Word AIDS Museum Starts Oral History Project

Dr. Réquel Lopes Via SFGN

In the summer of 2019, the World AIDS Museum began a new project, “Until the Last Story is Told.” This project continues their on-going documentation of how people have experienced the HIV epidemic. 

As its name implies, the “Until the Last Story is Told” project will continue indefinitely. SFGN spoke about this project with Dr. Réquel Lopes, AP, Executive Director of the World AIDS Museum and Educational Center. 

This new museum project differs from their prior projects in two ways. First, anyone can tell their story of how they have lived with HIV or how HIV has affected them. Second, with new equipment, museum staff can tape people's stories away from the museum. Previously, only people who could come to the museum could provide their stories. This mobility will enable more people from more areas to participate.

This project relies on a technique of social history called “oral history.” In this type of history, individuals tell their memories of a shared experience, such as the HIV epidemic. Rather than focusing one individual, oral histories focus on many. Oral history can bring out the diverse and complex understandings of their shared experiences.

What happens in an oral history video 

The museum will videotape a subject telling their story about HIV. Later, museum staff will transcribe that video tape. People can then search those transcribed statements for keywords. These keyword searches work like googling  for a phrase of interest. This will help researchers, students, and writers learn more about the different ways people experience the epidemic. These videos average about 30 minutes. Some last up to one hour.

In an oral history video, the subject talks before a video camera about their experiences. No interviewer is asking questions. The subject determines what they want to share about their experience of HIV. Lopes said that the museum encourages “people to talk about something that’s important for them." The museum will work with people to help them “think about their approach before we shoot the video.”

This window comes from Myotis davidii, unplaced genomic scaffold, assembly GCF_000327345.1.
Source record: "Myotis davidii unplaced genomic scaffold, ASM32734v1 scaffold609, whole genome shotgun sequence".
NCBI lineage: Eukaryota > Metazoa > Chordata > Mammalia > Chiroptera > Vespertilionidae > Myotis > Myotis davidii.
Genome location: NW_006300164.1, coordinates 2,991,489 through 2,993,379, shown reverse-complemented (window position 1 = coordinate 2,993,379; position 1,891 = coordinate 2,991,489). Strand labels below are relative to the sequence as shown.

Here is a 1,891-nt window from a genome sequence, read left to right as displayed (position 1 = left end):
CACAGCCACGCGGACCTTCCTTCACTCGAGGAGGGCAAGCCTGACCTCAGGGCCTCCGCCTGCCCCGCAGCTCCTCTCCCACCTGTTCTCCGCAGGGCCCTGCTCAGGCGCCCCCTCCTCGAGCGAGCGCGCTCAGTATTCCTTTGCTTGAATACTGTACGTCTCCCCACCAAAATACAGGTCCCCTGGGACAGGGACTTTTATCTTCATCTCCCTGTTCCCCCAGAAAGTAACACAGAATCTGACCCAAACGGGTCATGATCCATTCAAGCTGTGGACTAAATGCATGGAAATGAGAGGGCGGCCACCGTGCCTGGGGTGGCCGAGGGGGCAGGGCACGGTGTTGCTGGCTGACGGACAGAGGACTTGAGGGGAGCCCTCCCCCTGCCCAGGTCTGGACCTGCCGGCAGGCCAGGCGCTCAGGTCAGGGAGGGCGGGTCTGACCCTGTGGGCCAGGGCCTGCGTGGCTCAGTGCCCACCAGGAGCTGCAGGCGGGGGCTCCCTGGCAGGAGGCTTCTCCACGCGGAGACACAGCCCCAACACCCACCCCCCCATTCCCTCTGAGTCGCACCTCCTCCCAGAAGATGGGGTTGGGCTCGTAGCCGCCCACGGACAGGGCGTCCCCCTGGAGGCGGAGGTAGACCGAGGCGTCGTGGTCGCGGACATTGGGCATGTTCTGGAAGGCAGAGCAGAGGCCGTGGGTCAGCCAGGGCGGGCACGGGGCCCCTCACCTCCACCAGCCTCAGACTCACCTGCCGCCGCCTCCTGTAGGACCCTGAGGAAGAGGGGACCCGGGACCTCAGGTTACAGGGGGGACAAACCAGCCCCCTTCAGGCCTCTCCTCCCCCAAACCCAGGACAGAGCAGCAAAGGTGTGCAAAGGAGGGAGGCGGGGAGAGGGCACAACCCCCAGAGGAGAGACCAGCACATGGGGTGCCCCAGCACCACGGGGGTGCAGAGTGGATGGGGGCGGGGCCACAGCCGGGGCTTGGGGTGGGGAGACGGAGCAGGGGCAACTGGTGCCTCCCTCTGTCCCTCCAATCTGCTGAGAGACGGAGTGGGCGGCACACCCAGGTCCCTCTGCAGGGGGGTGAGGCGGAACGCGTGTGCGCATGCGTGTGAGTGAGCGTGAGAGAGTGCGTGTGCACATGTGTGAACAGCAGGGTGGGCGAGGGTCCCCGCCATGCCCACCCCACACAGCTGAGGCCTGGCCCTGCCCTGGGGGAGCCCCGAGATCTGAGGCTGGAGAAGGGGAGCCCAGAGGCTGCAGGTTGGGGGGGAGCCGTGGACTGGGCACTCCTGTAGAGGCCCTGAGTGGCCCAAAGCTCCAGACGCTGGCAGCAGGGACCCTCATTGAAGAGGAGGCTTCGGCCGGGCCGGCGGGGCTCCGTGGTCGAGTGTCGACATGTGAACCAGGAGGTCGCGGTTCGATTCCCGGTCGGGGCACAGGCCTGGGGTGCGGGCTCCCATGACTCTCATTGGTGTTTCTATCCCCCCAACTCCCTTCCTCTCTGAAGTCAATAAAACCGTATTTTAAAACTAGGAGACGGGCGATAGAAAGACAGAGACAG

Talking about one's experience of HIV can bring up strong emotions. Lopes said that museum staff will work with each subject “to make sure that they feel comfortable with the video.” Some people may prefer to first speak with someone who has already taped an oral history. The museum can make those arrangements.

Lopes linked this project to the tagline of the museum, “Document. Remember. Empower.” She said that that these oral histories would become part of the museum’s permanent collection to “document the story of HIV and AIDS, to help people remember where we have been in the struggle, and to empower people to speak out and fight stigma.” 

Lopes felt that this project had a role in challenging stigma. She said “Seeing real people tell their stories, their experiences, is one of the most powerful ways that we can break down stigma." 

Hearing how people experienced the epidemic differs from reading statistics and reports. It provides a "richer, more comprehensive understanding of where we have been, and where we are going.”

The World AIDS Museum and Educational Center is located at 1201 NE 26th Street #111, in Wilton Manors. Its hours are from noon to 6 p.m., Tuesday through Sunday. The museum also does periodic events. Those public events are listed on its website www.worldaidsmuseum.org, as well as Facebook and Twitter.

If someone wants to tell their story about HIV, they should email This email address is being protected from spambots. You need JavaScript enabled to view it. or call 954-390-0550, ext. 3.The museum schedules taping sessions on Friday and Saturday afternoons. At present, the museum lacks the ability to upload a self-generated video for this project, but they are working on developing that capacity.


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